As a waterfront homeowner who is concerned about the preservation of the water quality of our lakes, river, and streams and the protection of our Elk River Chain of Lakes watershed, you are part of a community that shares these priorities. Read below to learn more about the organizations and resources available to assist waterfront landowners.
All of our larger lakes have lake associations made up of volunteers that are organized to monitor water quality and invasive species, promote best practices to prevent degradation of natural resources, and encourage safe recreational experiences. These are the lake associations within the Elk River Chain of Lakes watershed. Please consider becoming a member and volunteer for your association.
Six Mile Lake Association | Antrim Upper Chain of Lakes Association | Intermediate Lake Association | Thayer Lake Association | Friends of Clam Lake | Three Lakes Association | Torch Lake Protection Alliance | Elk-Skegemog Lakes Association
There are two major regional environmental organizations that provide resources to homeowners and lake associations, as well as conduct monitoring and restoration efforts throughout the Elk River Chain of Lakes watershed:
There are several other organizations that provide resources, education, and other environmental services:
The Elk River Chain of Lakes Watershed Implementation Team (ERCOL WPIT) was formed in 2011 to implement activites identified in the Elk River Chain of Lakes Watershed Management Plan. Organized by The Watershed Center and Tip of the Mitt Watershed Council, ERCOL WPIT engages lake associations, local governments, area nonprofits, and interested community members in collaborative efforts to protect and preserve water quality throughout the entire watershed.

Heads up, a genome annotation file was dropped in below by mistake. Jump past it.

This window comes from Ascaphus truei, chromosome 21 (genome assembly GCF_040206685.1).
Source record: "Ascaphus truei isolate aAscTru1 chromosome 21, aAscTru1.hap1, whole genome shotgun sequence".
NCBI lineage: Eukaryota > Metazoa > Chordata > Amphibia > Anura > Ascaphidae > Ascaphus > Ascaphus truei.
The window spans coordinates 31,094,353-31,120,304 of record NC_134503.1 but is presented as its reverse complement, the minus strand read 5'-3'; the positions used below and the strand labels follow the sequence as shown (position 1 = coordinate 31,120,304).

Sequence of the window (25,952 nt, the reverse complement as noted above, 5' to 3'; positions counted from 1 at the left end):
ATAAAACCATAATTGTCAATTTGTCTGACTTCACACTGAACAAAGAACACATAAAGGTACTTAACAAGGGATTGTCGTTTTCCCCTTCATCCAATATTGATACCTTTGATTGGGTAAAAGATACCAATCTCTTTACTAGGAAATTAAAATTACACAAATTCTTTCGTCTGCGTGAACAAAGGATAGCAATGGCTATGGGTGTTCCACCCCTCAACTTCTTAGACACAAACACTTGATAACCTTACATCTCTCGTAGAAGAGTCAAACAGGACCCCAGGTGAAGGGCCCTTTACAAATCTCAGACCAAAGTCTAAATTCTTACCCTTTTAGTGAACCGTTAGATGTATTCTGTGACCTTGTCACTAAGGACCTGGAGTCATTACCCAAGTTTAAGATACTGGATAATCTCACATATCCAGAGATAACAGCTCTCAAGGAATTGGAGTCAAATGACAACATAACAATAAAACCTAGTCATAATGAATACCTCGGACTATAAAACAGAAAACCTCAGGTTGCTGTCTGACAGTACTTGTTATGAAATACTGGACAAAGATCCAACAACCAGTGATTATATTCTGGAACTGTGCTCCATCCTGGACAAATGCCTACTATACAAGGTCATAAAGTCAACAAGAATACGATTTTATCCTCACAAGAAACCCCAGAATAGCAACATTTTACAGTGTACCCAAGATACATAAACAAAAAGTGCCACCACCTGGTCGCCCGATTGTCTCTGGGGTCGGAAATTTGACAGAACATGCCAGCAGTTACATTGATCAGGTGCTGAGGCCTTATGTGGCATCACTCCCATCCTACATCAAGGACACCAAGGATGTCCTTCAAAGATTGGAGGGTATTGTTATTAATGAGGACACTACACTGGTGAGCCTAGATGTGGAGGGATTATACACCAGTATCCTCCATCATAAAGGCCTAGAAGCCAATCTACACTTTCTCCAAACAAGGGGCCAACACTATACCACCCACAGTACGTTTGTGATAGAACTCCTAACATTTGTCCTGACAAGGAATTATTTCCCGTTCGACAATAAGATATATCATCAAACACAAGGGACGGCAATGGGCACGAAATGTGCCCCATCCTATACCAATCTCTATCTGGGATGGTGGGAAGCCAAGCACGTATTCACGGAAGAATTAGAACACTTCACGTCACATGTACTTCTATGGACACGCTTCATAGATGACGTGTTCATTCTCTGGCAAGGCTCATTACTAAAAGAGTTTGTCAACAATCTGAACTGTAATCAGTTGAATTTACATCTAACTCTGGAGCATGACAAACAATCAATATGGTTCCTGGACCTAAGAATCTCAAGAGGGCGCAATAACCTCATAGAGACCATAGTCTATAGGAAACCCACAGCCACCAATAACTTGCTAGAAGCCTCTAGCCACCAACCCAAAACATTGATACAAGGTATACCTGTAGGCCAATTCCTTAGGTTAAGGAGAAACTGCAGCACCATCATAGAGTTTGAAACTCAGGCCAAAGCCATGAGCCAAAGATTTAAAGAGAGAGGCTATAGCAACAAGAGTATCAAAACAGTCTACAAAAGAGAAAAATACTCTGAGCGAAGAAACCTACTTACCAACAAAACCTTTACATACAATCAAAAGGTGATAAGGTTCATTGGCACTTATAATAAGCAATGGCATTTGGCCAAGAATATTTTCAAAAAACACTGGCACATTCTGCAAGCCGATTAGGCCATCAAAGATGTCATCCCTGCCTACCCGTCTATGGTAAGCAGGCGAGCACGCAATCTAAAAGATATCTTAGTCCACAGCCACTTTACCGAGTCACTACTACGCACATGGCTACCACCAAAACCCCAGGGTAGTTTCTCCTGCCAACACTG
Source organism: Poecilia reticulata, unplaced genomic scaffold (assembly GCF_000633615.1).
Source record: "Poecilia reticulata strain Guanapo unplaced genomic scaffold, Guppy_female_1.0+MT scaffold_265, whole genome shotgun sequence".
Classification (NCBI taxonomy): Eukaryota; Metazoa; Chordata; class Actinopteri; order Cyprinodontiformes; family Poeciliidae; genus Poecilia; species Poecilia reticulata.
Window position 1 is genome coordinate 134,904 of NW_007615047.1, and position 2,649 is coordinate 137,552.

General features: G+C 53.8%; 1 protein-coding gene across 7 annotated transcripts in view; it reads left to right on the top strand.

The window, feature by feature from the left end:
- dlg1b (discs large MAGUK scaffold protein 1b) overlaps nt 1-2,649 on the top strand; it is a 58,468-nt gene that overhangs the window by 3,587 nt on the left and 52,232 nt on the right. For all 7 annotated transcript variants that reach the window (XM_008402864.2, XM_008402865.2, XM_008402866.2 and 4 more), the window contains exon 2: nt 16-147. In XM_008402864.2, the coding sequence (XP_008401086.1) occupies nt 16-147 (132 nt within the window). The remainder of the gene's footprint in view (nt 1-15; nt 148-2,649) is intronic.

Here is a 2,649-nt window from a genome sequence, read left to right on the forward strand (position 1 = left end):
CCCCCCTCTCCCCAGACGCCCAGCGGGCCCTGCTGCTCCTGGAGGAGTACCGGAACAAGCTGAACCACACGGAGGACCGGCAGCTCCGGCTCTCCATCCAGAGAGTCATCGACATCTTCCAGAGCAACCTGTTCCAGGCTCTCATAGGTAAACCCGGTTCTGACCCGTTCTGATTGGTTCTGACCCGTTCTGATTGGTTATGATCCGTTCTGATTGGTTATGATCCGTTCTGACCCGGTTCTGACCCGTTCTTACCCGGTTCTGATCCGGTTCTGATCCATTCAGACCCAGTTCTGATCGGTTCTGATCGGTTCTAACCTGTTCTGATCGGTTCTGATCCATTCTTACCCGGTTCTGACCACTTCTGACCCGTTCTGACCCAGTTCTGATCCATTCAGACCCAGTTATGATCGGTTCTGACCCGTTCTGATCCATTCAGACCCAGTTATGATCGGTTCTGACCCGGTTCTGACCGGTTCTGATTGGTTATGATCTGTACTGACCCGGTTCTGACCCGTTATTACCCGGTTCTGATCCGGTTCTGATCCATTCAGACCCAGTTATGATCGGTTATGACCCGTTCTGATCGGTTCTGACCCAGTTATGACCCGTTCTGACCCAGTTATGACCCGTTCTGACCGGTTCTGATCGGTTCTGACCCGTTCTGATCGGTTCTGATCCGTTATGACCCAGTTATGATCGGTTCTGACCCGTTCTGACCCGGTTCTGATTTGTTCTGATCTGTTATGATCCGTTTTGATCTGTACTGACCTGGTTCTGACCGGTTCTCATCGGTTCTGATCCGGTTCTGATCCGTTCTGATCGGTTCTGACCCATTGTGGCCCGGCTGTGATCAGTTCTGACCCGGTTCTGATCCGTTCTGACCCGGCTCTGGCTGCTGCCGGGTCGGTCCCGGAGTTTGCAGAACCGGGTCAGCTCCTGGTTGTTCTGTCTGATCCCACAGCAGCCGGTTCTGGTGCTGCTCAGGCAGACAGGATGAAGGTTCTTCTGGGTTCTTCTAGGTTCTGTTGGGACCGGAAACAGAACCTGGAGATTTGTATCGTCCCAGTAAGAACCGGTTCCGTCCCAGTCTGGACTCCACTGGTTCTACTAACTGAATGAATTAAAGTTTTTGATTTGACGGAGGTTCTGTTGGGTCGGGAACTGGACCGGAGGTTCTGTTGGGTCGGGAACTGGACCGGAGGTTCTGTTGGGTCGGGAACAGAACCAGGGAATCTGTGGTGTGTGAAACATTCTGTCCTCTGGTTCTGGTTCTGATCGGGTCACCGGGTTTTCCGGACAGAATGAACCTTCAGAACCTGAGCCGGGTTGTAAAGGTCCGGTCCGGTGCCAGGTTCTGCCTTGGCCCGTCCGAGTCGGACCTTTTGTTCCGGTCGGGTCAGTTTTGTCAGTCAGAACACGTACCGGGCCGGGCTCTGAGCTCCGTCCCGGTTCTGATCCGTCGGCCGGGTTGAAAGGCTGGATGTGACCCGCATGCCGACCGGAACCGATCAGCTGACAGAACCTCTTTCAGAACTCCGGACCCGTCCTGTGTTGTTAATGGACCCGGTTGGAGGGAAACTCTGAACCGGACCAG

The Elk River Chain of Lakes watershed covers portions of Antrim, Charlevoix, Grand Traverse, and Kalkaska counties. Counties are an especially important resource to homeowners in regard to real property issues, building permits, septic and well permits, and property taxes. Each county also has a Conservation District that provides a variety of services to homeowners and assists lake associations in numerous ways, particularly in controlling invasive species and promoting healthy shorelines. Some Conservation Districts also have delegated state authority for the permitting and enforcement of soil erosion and sedimentation control regulations.
There are two state agencies that are an important resource to homeowners and lake associations. The Department of Environment, Great Lakes, and Energy (EGLE) is a source of information about a broad range of environmental topics, but also about regulations and permits that are required when proposed property changes may impact waterbodies and waterways. The Department of Natural Resources (DNR) is an important resources for issues related to fisheries and safe boating.